- Capture voter reaction. How are people reacting to politicians’ tweets, on a local and national level? How are they reacting to the polls? Consider contacting the people who tweeted the most interesting reactions. You can follow up with them on Twitter and ask them to send you a Direct Message with contact information. (If you’re going to include tweets in stories, make sure you double check the accuracy of tweets that include factual information.)
- Create visualizations of tweets. Last year, CNN teamed up with Crimson Hexagon and analyzed tweets about the Tea Party as part of its mid-term elections coverage. CNN then created a map showing the reaction. Similarly, The New York Times created a Twitter visualization showing the number of posts about candidates running for governor or the Senate.
- Keep a conversation together using a hashtag. Earlier this week, The Atlantic wrote about how politicians are using hashtags as “an ideal way to snark.” Create a hashtag or use one that’s already been created when tweeting links to political stories. (Here are some tips for creating a hashtag.) Hashtags can be especially helpful on Election Day. Last year, The Washington Post asked readers: “Did you vote today? Tell us about your voting experience. Tweet #votemonitor to send us your pictures and stories.” Similarly, The Houston Chronicle asked voters to use the hashtag #houvote to report what they were seeing at the voting booths. The Chronicle then pulled the tweets together using Storify and created a related crowdmap.
- Generate ongoing interest in your content. Tweet links to your election coverage and try to start a conversation around it. If you have a lot of ongoing coverage and don’t want to bombard your site’s Twitter followers with it, you could create a separate Twitter account for news about elections. (The Orlando Sentinel created a separate account for its Casey Anthony coverage, and Poynter.org did it for its News of the World coverage.) When setting up a separate account, tweet about it from your site’s main Twitter account. Also, in the “bio” field, include your news sites’ URL and/or its main Twitter handle to show that the account is connected with your site.
- Highlight voters’ reactions/politicians’ posts from various social networks. Storify is a great tool for organizing social media stories because it enables you to pull together Facebook posts and tweets and add context to them. Several news organizations used Storify last year on Election Day to highlight voters’ voices.
- Help your audience make sense of the stream of information they’re consuming on social networks. Using Storify, you can help your audience find news that’s relevant to them. The Herald in Everett, Wash., used Storify last year to pull together relevant election night content from its own site and other news sites.
- Compare and contrast local politicians’ tweets, Facebook posts. The Washington Post used Storify to compare the tweets of two local mayors in the aftermath of a storm. One mayor used Twitter to post vague bits about plowing in the city, while the other mayor used Twitter to ask residents about their needs.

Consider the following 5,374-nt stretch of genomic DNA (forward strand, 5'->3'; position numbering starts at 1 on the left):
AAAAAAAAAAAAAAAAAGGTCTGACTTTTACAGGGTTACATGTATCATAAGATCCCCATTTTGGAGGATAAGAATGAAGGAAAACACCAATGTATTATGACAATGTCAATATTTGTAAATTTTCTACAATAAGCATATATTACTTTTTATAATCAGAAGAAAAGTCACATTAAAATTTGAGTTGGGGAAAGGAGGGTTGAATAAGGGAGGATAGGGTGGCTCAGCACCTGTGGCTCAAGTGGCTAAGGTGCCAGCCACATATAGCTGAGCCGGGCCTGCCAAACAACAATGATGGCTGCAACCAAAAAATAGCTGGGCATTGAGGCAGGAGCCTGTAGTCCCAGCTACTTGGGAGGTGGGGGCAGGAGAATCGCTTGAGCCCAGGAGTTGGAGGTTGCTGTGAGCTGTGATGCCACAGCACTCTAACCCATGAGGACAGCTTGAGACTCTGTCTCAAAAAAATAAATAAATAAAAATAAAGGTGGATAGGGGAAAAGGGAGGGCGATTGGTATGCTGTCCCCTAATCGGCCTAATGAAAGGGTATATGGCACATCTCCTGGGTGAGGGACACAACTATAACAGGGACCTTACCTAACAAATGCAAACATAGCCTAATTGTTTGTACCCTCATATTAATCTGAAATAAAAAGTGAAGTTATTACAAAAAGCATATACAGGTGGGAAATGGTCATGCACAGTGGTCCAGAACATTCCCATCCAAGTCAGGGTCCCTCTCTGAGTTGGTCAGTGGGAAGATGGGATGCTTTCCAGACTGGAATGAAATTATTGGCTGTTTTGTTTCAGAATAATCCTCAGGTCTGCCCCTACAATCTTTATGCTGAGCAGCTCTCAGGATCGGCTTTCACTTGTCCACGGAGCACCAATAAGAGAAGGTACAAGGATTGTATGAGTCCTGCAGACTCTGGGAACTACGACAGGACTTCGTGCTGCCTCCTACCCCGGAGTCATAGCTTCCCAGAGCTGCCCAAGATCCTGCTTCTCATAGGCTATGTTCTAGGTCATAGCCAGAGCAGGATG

- Tap into Google. Use Google Trends, Insights for Search, the Google Ngram Viewer and Google Correlate to see what people are searching for and to identify trends in politics. If you have a personal Google+ account, post stories there. (Also good to know: Google has started asking voters to submit their findings via a Google form.)
- Experiment with emerging tools like Instagram. Some news organizations — including ABC, NBC and NPR — have been utilizing iPhone photo service Instagram to tell stories. The Washington Post has been posting photos from the campaign trail. I haven’t seen any politicians put Instagram to widespread use, but they may soon.
- Use LinkedIn to dig into the backgrounds of candidates and staff members. Many of them use the service and have open profiles that enable you to scan their previous employers, job experience, etc. (Here are some tips.)
- Mine YouTube for campaign videos, fodder. Explore YouTube for official and candid videos of your candidate. All of the major political candidates maintain their own channels, so watch for their ads and videos. Many down-ticket politicians also have a presence (official and otherwise). You may be surprised by what you find.
- Keep an eye on location-based apps. Politicians’ activity on apps such as Foursquare can give reporters a window into the kinds of places candidates like to frequent. Also, if you’re on location at a debate or a campaign stop, consider examining Foursquare to see who checks in and what comments they leave. See this Herman Cain check-in.
- Host politics-related live chats. The Concord Monitor has invited a local political science professor to some of its politics chats, including one about understanding polls. You can also tap into the knowledge of your staff. The Washington Post’s Chris Cillizza answers readers’ politics-related questions in live chats every Friday. If you’re covering a local election, see if you can get the candidates to take part in the chat and answer people’s questions. Here are 10 tips for moderating a successful live chat.
Jeff Sonderman, Rachel Stassen-Berger and Theodore Kim contributed to this report as part of a McCormick Foundation Specialized Reporting Institute on social media and politics. As part of that same training, NewsU will present a “Social Media and 2012 Election Coverage” webinar on Nov. 30 at 2 p.m. Enroll here.